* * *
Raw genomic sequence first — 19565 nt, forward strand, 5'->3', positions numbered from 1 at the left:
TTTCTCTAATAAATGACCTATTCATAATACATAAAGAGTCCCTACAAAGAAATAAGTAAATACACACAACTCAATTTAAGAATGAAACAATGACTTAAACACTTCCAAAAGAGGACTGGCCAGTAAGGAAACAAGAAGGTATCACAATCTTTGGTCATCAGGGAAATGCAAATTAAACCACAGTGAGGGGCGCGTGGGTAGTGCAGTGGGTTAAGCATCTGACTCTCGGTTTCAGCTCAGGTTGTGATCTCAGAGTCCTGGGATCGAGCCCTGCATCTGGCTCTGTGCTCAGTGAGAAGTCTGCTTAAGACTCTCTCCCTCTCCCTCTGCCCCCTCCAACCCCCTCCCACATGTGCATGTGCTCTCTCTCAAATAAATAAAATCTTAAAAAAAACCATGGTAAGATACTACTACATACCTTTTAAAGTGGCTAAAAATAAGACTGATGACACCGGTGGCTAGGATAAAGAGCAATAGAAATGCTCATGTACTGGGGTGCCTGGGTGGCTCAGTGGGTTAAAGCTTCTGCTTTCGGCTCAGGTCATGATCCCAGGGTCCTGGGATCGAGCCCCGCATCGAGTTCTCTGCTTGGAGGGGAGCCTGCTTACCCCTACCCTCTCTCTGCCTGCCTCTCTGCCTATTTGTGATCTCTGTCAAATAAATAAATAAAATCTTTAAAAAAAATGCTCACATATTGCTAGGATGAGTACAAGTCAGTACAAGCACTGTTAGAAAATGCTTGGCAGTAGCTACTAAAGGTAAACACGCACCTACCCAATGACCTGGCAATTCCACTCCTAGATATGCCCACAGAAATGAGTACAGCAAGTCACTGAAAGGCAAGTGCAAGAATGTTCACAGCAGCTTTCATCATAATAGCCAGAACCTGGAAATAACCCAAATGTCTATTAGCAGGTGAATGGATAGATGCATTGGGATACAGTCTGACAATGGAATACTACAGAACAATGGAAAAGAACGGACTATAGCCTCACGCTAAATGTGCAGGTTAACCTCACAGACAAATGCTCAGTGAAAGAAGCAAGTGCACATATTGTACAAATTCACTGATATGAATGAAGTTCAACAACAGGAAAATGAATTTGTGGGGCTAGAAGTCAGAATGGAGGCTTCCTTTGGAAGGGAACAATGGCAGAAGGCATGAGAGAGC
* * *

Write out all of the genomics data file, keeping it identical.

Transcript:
Raw genomic sequence first — 19565 nt, forward strand, 5'->3', positions numbered from 1 at the left:
TTTCTCTAATAAATGACCTATTCATAATACATAAAGAGTCCCTACAAAGAAATAAGTAAATACACACAACTCAATTTAAGAATGAAACAATGACTTAAACACTTCCAAAAGAGGACTGGCCAGTAAGGAAACAAGAAGGTATCACAATCTTTGGTCATCAGGGAAATGCAAATTAAACCACAGTGAGGGGCGCGTGGGTAGTGCAGTGGGTTAAGCATCTGACTCTCGGTTTCAGCTCAGGTTGTGATCTCAGAGTCCTGGGATCGAGCCCTGCATCTGGCTCTGTGCTCAGTGAGAAGTCTGCTTAAGACTCTCTCCCTCTCCCTCTGCCCCCTCCAACCCCCTCCCACATGTGCATGTGCTCTCTCTCAAATAAATAAAATCTTAAAAAAAACCATGGTAAGATACTACTACATACCTTTTAAAGTGGCTAAAAATAAGACTGATGACACCGGTGGCTAGGATAAAGAGCAATAGAAATGCTCATGTACTGGGGTGCCTGGGTGGCTCAGTGGGTTAAAGCTTCTGCTTTCGGCTCAGGTCATGATCCCAGGGTCCTGGGATCGAGCCCCGCATCGAGTTCTCTGCTTGGAGGGGAGCCTGCTTACCCCTACCCTCTCTCTGCCTGCCTCTCTGCCTATTTGTGATCTCTGTCAAATAAATAAATAAAATCTTTAAAAAAAATGCTCACATATTGCTAGGATGAGTACAAGTCAGTACAAGCACTGTTAGAAAATGCTTGGCAGTAGCTACTAAAGGTAAACACGCACCTACCCAATGACCTGGCAATTCCACTCCTAGATATGCCCACAGAAATGAGTACAGCAAGTCACTGAAAGGCAAGTGCAAGAATGTTCACAGCAGCTTTCATCATAATAGCCAGAACCTGGAAATAACCCAAATGTCTATTAGCAGGTGAATGGATAGATGCATTGGGATACAGTCTGACAATGGAATACTACAGAACAATGGAAAAGAACGGACTATAGCCTCACGCTAAATGTGCAGGTTAACCTCACAGACAAATGCTCAGTGAAAGAAGCAAGTGCACATATTGTACAAATTCACTGATATGAATGAAGTTCAACAACAGGAAAATGAATTTGTGGGGCTAGAAGTCAGAATGGAGGCTTCCTTTGGAAGGGAACAATGGCAGAAGGCATGAGAGAGC